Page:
1) Make a list of the people to whom you want to give gifts, and create both a per person and overall spending budget. Review it, perhaps edit it down, and then review it again. Really know what you are spending this year and can afford to spend. And don’t forget about charitable gifting as well. Did you have an especially prosperous year? If so, great, be generous!

2) Think about what would be a meaningful gift for each person. I have often fallen into the trap of buying things that I like for a person, rather than taking the time to think about what the recipient would really like. Because if the recipient doesn’t need it, like it, or want it, the purchase is truly a waste. If the goal of gift giving is an expression of love and generosity, take a minute to make it so.

3) People often say that our most valuable resource is time, so think about giving a togetherness gift. Does your friend love movies, hikes, foot massages, or going to a new restaurant? If so, make the gift time together doing what they like and you treat! And because it is so easy to not make it happen, make sure you take the time to schedule it.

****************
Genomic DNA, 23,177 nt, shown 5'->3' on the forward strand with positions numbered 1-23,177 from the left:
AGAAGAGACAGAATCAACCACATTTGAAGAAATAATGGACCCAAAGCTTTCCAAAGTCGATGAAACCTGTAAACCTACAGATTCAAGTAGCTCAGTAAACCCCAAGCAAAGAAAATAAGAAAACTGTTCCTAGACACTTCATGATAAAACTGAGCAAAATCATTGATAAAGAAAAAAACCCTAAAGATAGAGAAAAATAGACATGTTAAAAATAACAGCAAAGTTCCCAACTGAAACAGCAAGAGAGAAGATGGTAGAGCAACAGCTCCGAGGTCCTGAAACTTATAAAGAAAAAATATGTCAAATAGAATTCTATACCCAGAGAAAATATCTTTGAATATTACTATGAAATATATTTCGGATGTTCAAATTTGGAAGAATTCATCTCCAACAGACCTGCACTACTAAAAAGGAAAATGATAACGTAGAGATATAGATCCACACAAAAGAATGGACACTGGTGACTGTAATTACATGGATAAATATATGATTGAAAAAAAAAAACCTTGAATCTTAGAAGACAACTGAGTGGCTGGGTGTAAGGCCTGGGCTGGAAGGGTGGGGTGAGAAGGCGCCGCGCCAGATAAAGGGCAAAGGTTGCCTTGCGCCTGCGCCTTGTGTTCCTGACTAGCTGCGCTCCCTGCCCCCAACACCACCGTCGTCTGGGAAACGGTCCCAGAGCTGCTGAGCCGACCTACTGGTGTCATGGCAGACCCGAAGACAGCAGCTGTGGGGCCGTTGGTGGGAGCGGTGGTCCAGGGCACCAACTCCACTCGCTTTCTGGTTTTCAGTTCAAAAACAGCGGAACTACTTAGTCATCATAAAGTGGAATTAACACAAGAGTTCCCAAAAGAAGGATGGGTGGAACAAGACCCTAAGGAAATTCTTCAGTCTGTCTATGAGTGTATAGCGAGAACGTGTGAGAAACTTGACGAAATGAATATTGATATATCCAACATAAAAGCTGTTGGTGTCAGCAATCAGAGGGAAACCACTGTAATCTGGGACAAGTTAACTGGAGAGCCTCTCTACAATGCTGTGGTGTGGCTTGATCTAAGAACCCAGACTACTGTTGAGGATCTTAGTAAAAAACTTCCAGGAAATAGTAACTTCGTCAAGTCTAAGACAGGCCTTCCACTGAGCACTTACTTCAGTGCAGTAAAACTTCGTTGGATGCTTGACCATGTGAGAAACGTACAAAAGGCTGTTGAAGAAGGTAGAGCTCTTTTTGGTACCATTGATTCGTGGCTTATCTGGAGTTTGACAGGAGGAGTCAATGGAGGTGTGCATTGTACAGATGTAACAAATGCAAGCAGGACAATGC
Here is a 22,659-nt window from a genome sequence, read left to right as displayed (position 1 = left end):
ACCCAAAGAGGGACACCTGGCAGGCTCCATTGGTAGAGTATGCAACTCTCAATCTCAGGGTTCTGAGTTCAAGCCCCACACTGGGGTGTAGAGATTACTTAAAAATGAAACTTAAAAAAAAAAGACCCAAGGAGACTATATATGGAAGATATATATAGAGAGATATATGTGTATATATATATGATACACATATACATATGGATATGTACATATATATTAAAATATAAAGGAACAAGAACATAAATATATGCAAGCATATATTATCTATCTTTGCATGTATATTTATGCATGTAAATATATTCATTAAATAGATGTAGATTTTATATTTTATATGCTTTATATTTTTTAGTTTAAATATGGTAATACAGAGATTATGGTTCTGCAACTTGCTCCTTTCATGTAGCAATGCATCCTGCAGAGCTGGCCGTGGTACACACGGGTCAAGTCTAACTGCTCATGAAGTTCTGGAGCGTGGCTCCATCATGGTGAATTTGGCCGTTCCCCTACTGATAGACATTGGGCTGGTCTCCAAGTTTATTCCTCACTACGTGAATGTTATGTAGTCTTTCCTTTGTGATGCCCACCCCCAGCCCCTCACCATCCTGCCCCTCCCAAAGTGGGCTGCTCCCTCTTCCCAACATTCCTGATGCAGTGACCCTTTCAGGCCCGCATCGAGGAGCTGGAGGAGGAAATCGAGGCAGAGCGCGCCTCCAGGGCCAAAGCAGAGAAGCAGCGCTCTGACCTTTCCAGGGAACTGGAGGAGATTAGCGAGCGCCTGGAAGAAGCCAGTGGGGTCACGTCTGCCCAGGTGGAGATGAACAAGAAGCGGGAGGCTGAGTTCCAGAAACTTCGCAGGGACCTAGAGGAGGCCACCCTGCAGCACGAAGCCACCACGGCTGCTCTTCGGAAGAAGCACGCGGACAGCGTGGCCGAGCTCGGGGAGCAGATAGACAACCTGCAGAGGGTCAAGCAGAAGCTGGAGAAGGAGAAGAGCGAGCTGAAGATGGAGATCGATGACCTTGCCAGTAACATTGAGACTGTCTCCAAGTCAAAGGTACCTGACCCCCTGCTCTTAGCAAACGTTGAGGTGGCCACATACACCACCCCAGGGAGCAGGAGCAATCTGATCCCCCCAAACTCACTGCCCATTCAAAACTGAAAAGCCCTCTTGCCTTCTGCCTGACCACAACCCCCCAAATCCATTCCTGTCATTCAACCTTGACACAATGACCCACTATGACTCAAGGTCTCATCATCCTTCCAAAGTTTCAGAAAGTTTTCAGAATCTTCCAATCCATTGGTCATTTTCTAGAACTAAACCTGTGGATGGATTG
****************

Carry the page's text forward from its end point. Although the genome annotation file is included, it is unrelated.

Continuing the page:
A photo of two jars of homemade jam sitting on a table in front of a sign that says Merry ChristmasNo alt text provided for this image

3) Homemade gifts are awesome. Yes to a plate of homemade cookies, but also, get creative. This year, I plan on making a big pot of soup, Russian borscht, that is a family recipe, and gifting it along with some fresh bread and the recipe. I also made jam and canned peaches with fruit from our family orchard this past summer, and it will also go into baskets with some cheese and crackers. (check out @hoffmanorchards on instagram) Personally, I love giving and receiving food gifts, especially when they are packaged with love.

A photo of homemade crafts and food items, packaged in plastic and sitting in a line on a table.No alt text provided for this image

4) Shop local holiday markets. This past weekend I went to one here in Park City, and I loaded up on homemade bath balms, chocolate covered pretzels, and other locally made goodies. Not only do you meet the maker, but you also keep your money in your community and support local entrepreneurs and artisans.

5) Give photos in a frame that captures a memory from the year. In a world where most photos are viewed digitally, taking the time to print a photo and frame it is both thoughtful and awesome.

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6) Give books. For me, I have been digging reading poetry this past year so I have handpicked some poetry books that are aligned to my friends interests and life events.